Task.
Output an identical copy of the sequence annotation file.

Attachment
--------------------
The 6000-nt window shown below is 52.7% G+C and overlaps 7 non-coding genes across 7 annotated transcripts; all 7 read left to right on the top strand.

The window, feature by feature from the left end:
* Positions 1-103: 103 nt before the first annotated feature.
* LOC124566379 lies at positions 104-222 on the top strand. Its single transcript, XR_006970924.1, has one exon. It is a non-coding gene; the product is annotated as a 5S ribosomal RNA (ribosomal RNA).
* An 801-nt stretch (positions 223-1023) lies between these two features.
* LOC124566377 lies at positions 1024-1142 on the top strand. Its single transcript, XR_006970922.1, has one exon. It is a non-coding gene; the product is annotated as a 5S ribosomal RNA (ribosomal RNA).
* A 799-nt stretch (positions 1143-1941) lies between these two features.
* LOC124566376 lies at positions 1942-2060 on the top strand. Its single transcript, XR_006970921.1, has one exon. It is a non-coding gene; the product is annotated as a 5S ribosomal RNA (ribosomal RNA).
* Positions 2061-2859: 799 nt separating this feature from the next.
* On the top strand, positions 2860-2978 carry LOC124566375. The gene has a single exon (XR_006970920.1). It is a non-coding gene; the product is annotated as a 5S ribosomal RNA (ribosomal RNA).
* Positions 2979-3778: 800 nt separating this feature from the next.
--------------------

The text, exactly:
The 6000-nt window shown below is 52.7% G+C and overlaps 7 non-coding genes across 7 annotated transcripts; all 7 read left to right on the top strand.

The window, feature by feature from the left end:
* Positions 1-103: 103 nt before the first annotated feature.
* LOC124566379 lies at positions 104-222 on the top strand. Its single transcript, XR_006970924.1, has one exon. It is a non-coding gene; the product is annotated as a 5S ribosomal RNA (ribosomal RNA).
* An 801-nt stretch (positions 223-1023) lies between these two features.
* LOC124566377 lies at positions 1024-1142 on the top strand. Its single transcript, XR_006970922.1, has one exon. It is a non-coding gene; the product is annotated as a 5S ribosomal RNA (ribosomal RNA).
* A 799-nt stretch (positions 1143-1941) lies between these two features.
* LOC124566376 lies at positions 1942-2060 on the top strand. Its single transcript, XR_006970921.1, has one exon. It is a non-coding gene; the product is annotated as a 5S ribosomal RNA (ribosomal RNA).
* Positions 2061-2859: 799 nt separating this feature from the next.
* On the top strand, positions 2860-2978 carry LOC124566375. The gene has a single exon (XR_006970920.1). It is a non-coding gene; the product is annotated as a 5S ribosomal RNA (ribosomal RNA).
* Positions 2979-3778: 800 nt separating this feature from the next.